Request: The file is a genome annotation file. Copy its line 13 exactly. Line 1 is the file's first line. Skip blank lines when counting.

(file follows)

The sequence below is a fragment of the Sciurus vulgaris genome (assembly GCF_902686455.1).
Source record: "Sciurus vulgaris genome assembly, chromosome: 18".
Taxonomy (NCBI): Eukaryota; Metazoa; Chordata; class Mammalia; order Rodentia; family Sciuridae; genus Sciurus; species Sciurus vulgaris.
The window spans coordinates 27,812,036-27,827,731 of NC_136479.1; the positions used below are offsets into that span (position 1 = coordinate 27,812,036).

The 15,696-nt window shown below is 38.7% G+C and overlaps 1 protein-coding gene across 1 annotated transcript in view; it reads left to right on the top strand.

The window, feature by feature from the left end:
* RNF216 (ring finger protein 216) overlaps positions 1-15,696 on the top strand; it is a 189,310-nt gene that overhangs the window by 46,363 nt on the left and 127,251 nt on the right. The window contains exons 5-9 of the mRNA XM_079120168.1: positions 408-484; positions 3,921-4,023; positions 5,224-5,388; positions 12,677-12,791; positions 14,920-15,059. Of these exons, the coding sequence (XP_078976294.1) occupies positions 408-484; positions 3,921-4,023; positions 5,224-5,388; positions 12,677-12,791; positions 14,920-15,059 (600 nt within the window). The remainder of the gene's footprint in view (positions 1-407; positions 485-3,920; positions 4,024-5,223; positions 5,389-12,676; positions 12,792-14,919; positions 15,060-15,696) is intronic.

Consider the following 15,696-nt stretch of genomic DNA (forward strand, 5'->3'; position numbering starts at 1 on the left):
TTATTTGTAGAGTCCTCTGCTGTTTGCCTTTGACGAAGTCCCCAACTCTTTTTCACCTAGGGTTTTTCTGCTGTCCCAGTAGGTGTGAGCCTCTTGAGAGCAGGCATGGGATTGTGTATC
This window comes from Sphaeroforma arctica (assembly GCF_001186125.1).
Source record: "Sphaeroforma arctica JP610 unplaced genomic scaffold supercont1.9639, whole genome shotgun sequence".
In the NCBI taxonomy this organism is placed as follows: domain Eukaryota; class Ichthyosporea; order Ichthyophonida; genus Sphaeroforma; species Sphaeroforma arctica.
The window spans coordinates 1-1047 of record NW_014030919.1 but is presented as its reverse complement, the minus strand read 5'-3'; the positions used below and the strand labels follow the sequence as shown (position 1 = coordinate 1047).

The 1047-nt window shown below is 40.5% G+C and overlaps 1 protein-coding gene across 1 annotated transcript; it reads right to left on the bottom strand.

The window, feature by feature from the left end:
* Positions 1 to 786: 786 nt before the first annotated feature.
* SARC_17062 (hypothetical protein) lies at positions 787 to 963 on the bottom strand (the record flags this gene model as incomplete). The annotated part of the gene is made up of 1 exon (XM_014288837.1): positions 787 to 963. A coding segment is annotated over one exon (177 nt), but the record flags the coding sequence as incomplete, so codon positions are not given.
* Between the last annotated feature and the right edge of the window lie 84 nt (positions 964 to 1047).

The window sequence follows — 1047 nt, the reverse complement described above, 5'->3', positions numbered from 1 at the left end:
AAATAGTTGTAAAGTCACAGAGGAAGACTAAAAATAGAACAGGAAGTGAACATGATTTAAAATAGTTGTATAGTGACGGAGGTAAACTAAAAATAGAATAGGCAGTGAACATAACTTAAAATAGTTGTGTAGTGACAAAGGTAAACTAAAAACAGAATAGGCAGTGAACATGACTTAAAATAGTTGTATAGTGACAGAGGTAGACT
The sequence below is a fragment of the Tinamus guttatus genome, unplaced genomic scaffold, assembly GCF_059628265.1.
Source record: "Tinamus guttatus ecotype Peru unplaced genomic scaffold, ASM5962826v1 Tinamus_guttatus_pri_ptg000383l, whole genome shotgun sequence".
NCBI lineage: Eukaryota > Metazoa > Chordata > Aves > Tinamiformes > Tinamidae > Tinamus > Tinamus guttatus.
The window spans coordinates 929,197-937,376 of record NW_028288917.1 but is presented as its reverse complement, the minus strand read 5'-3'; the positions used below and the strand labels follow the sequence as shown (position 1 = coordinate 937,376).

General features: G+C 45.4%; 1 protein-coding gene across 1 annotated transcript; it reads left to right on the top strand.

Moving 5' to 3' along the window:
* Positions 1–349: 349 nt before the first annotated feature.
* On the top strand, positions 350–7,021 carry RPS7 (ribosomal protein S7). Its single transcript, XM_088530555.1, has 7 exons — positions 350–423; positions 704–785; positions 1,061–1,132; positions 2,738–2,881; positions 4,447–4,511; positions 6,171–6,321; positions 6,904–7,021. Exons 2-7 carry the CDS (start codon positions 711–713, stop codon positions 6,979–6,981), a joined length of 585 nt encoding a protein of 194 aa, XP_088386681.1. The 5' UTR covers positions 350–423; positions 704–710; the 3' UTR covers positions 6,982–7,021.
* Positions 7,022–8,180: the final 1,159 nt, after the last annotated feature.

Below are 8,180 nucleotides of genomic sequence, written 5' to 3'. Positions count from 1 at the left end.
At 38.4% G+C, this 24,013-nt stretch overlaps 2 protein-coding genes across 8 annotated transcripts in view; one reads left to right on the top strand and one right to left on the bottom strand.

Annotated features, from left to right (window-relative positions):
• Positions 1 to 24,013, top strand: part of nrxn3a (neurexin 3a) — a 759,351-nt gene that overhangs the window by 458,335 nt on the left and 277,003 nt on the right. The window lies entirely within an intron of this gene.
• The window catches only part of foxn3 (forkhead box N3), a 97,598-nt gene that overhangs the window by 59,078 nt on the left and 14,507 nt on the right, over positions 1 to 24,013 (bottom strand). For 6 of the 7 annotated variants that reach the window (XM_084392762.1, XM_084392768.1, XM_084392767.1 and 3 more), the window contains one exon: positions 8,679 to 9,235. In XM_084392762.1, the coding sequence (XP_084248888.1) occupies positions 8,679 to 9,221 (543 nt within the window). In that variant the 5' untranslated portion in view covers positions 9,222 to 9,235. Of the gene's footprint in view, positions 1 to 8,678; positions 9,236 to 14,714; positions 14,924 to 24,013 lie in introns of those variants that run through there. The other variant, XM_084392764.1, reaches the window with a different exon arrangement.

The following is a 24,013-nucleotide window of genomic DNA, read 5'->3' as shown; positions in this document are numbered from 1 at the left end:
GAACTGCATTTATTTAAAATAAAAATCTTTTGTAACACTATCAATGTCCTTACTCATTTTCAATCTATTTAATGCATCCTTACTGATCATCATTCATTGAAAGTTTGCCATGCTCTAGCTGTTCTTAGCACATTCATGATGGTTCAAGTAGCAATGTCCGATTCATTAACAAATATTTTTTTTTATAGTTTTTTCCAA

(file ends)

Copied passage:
The window spans coordinates 1-1047 of record NW_014030919.1 but is presented as its reverse complement, the minus strand read 5'-3'; the positions used below and the strand labels follow the sequence as shown (position 1 = coordinate 1047).